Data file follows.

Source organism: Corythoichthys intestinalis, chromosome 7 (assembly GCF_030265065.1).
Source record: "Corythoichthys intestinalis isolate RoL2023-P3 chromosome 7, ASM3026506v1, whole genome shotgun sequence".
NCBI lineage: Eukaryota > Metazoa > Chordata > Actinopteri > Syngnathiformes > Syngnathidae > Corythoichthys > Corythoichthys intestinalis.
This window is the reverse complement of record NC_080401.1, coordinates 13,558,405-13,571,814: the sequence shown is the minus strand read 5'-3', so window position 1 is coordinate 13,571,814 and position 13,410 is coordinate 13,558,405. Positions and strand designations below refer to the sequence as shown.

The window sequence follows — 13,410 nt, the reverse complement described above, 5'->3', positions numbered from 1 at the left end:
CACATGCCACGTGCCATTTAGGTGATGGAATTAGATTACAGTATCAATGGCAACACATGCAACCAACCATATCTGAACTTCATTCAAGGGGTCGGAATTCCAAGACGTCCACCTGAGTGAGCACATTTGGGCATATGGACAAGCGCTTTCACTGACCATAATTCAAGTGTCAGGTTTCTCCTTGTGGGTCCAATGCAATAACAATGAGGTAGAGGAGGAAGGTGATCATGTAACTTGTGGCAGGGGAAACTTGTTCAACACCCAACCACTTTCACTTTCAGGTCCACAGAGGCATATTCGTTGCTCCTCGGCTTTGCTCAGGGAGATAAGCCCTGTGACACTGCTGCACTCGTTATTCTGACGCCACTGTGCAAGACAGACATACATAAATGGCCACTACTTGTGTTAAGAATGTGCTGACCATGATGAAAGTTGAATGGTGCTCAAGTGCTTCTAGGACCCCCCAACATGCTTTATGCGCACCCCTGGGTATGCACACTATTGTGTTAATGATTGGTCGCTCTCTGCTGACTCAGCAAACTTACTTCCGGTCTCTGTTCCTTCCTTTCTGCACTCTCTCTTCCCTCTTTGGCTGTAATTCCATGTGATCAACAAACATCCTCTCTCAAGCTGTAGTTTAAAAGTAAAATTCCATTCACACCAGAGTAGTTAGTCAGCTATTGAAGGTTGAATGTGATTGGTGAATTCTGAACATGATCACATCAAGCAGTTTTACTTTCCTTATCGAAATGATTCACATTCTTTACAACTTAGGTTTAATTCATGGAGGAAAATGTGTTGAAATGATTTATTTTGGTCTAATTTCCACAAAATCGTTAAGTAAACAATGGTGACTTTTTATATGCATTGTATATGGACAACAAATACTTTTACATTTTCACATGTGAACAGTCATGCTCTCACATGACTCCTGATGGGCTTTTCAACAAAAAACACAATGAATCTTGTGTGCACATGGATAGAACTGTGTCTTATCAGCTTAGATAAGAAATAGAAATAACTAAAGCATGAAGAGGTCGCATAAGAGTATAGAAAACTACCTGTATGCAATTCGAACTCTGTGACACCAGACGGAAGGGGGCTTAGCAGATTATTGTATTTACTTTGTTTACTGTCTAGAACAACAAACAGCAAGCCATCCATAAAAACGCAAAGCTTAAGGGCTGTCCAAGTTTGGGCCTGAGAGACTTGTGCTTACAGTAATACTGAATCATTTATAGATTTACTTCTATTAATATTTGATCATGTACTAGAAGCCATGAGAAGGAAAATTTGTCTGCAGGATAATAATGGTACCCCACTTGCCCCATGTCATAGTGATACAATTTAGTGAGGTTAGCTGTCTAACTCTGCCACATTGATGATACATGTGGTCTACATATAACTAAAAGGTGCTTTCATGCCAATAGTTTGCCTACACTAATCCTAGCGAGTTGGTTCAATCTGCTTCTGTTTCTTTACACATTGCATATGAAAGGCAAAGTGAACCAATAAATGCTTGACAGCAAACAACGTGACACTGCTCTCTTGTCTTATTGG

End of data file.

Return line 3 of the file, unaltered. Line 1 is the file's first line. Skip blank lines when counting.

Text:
NCBI lineage: Eukaryota > Metazoa > Chordata > Actinopteri > Syngnathiformes > Syngnathidae > Corythoichthys > Corythoichthys intestinalis.